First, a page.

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RABIH ABOU-KHALIL

Prog Folk • Lebanon


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Rabih Abou-Khalil biography
Born in Beirut, the classically trained flautist and oud player Rabih Abou-Khalil relocated to Germany during the Lebanon civil war in 1978. Following his studies at the Academy of Music in Munich, Abou-Khalil recorded a couple of albums as a flautist with little acclaim. He returned to the oud with the formation of a touring band in 1986 that included famed jazz band Oregon bassist Glen Moore and former Miles Davis saxophonist Sonny Fortune, among others.

In the years since that initial effort, Abou-Khalil has pursued a lengthy career marked by numerous collaborations with both world-renowned and regional jazz, folk and ethnic musicians. His music transcends any single style, having been credited at various times as embracing jazz, Middle Eastern folk, klezmer, gypsy and modern classical music.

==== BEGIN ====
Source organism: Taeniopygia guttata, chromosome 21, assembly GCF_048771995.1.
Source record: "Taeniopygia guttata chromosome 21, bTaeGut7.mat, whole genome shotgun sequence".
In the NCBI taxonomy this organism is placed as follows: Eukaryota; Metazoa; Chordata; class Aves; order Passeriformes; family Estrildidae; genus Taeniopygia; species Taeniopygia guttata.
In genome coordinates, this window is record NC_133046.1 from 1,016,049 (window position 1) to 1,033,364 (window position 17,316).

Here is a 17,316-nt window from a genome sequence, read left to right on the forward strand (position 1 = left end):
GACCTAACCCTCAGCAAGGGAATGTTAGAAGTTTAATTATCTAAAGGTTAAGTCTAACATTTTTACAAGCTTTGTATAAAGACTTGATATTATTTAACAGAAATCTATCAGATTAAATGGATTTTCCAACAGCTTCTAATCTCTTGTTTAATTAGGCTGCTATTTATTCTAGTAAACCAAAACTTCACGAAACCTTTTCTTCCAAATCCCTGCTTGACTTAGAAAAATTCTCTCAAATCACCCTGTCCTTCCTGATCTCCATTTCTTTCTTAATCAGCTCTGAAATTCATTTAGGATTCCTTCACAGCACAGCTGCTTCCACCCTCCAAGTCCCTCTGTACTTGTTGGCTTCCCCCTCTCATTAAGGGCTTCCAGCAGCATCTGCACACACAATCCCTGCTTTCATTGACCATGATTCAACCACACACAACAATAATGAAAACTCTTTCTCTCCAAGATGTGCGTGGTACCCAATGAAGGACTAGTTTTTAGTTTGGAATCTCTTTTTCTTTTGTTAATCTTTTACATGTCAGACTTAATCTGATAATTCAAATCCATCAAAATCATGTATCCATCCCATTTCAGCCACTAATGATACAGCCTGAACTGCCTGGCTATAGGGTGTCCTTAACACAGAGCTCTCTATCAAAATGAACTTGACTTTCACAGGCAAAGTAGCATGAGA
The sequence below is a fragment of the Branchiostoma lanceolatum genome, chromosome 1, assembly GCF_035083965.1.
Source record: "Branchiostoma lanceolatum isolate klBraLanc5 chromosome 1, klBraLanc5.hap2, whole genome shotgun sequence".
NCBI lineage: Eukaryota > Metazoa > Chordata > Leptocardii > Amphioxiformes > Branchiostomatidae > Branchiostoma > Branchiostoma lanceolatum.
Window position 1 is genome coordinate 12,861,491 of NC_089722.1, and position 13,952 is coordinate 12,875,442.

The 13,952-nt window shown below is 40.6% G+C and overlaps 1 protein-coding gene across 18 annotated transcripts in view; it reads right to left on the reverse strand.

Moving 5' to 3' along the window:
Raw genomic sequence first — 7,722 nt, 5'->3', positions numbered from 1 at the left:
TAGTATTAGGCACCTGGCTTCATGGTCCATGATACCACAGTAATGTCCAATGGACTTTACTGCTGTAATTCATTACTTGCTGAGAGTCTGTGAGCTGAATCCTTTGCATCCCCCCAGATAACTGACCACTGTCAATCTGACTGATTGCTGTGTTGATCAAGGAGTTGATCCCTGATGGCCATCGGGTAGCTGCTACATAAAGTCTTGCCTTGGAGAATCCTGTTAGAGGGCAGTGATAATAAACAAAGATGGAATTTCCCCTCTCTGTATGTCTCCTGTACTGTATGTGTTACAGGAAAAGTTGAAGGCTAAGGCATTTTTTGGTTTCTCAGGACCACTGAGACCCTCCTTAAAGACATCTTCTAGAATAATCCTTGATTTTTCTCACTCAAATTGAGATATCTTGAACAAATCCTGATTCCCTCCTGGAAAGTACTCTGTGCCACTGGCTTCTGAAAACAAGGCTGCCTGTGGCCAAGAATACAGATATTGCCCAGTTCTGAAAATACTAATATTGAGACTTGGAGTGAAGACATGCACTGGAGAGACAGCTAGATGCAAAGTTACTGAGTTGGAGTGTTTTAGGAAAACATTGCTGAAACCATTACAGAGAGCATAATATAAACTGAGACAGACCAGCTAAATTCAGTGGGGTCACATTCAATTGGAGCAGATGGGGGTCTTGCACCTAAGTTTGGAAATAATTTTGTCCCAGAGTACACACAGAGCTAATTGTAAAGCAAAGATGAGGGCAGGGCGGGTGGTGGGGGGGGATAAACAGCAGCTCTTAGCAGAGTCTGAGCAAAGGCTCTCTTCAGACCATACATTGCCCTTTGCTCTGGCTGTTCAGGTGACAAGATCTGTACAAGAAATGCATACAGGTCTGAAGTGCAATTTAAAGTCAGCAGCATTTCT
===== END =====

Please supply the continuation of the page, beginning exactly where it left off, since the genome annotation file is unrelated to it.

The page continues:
His most recent release marks a return to his roots, with a largely solo effort showcasing ethnic folk acoustic oud sounds and his trademark irreverent, global music that ignores political, religious and social norms in favor of celebrating the rich textures of music and life. Today Abou-Khalil resides and records in both Munich and southern France.

Rabih Abou-Khalil is undeniably a world musician, while his eclectic style, traditional instrumentation and innovative compositions are a testament to a creative mind. He deserves a place in the ProgArchives for those talents.

>Bio by Bob Moore (aka ClemofNazareth)<

Rabih Abou-Khalil official website

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Sultan's PicnicSultan's Picnic